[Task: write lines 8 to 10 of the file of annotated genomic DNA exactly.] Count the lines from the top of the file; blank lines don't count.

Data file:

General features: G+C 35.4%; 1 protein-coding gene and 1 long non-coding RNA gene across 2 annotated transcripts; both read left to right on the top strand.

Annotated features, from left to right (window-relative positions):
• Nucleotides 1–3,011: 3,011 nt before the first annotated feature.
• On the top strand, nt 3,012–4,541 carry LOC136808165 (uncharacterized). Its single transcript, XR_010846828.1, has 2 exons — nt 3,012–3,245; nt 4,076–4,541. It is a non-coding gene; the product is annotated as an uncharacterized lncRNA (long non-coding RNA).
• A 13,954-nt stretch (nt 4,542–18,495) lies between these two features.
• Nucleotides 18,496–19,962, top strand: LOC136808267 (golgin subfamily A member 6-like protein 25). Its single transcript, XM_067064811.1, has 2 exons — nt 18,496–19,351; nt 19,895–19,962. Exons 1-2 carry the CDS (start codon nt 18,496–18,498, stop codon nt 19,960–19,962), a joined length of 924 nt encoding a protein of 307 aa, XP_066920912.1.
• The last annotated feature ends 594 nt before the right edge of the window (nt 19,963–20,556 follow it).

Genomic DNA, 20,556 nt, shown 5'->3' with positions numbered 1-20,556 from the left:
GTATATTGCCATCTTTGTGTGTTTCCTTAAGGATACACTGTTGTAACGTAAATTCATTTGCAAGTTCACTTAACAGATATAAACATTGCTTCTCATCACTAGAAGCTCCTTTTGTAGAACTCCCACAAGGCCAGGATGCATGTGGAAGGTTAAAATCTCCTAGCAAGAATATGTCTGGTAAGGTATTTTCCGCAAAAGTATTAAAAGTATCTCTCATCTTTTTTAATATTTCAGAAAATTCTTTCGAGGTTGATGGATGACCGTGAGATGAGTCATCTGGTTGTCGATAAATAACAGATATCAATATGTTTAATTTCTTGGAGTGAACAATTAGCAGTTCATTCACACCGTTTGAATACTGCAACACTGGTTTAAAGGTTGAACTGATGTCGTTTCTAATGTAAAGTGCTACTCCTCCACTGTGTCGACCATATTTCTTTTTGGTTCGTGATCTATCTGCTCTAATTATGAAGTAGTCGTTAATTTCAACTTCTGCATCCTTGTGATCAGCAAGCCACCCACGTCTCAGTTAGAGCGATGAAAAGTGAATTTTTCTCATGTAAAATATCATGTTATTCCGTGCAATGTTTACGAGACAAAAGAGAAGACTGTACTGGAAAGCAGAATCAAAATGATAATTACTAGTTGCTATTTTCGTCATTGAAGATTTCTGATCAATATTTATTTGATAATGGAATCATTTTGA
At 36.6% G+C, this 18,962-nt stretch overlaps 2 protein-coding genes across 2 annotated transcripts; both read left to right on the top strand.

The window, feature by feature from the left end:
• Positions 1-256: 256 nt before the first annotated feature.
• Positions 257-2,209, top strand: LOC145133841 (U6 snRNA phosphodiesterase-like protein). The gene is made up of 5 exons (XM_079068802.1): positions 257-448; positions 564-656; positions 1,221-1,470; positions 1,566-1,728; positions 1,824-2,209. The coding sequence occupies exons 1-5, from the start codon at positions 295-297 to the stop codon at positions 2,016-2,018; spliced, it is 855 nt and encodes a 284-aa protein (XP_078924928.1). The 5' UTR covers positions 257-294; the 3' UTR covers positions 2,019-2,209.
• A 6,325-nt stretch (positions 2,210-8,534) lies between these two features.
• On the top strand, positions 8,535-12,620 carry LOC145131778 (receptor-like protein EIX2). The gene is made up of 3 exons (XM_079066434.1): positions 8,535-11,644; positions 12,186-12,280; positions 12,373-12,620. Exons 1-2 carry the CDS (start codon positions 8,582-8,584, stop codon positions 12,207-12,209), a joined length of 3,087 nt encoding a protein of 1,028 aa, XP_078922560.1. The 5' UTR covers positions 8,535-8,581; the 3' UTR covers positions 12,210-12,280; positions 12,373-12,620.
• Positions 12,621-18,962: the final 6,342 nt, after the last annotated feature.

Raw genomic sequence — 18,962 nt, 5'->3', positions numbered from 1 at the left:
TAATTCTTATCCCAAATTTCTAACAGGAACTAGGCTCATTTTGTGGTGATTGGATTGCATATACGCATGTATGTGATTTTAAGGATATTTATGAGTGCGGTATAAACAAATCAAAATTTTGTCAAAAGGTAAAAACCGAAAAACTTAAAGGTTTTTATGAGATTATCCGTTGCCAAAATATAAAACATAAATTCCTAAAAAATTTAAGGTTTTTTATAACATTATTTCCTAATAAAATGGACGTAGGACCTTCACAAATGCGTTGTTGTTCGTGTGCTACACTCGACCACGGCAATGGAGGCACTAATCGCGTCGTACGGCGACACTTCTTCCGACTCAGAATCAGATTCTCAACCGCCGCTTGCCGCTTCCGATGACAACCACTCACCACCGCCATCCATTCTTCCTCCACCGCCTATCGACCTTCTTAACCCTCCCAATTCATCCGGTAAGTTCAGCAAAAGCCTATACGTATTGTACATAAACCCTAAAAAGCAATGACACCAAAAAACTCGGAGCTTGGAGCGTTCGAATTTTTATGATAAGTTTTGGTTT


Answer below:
Genomic DNA, 20,556 nt, shown 5'->3' with positions numbered 1-20,556 from the left:
GTATATTGCCATCTTTGTGTGTTTCCTTAAGGATACACTGTTGTAACGTAAATTCATTTGCAAGTTCACTTAACAGATATAAACATTGCTTCTCATCACTAGAAGCTCCTTTTGTAGAACTCCCACAAGGCCAGGATGCATGTGGAAGGTTAAAATCTCCTAGCAAGAATATGTCTGGTAAGGTATTTTCCGCAAAAGTATTAAAAGTATCTCTCATCTTTTTTAATATTTCAGAAAATTCTTTCGAGGTTGATGGATGACCGTGAGATGAGTCATCTGGTTGTCGATAAATAACAGATATCAATATGTTTAATTTCTTGGAGTGAACAATTAGCAGTTCATTCACACCGTTTGAATACTGCAACACTGGTTTAAAGGTTGAACTGATGTCGTTTCTAATGTAAAGTGCTACTCCTCCACTGTGTCGACCATATTTCTTTTTGGTTCGTGATCTATCTGCTCTAATTATGAAGTAGTCGTTAATTTCAACTTCTGCATCCTTGTGATCAGCAAGCCACCCACGTCTCAGTTAGAGCGATGAAAAGTGAATTTTTCTCATGTAAAATATCATGTTATTCCGTGCAATGTTTACGAGACAAAAGAGAAGACTGTACTGGAAAGCAGAATCAAAATGATAATTACTAGTTGCTATTTTCGTCATTGAAGATTTCTGATCAATATTTATTTGATAATGGAATCATTTTGA
At 36.6% G+C, this 18,962-nt stretch overlaps 2 protein-coding genes across 2 annotated transcripts; both read left to right on the top strand.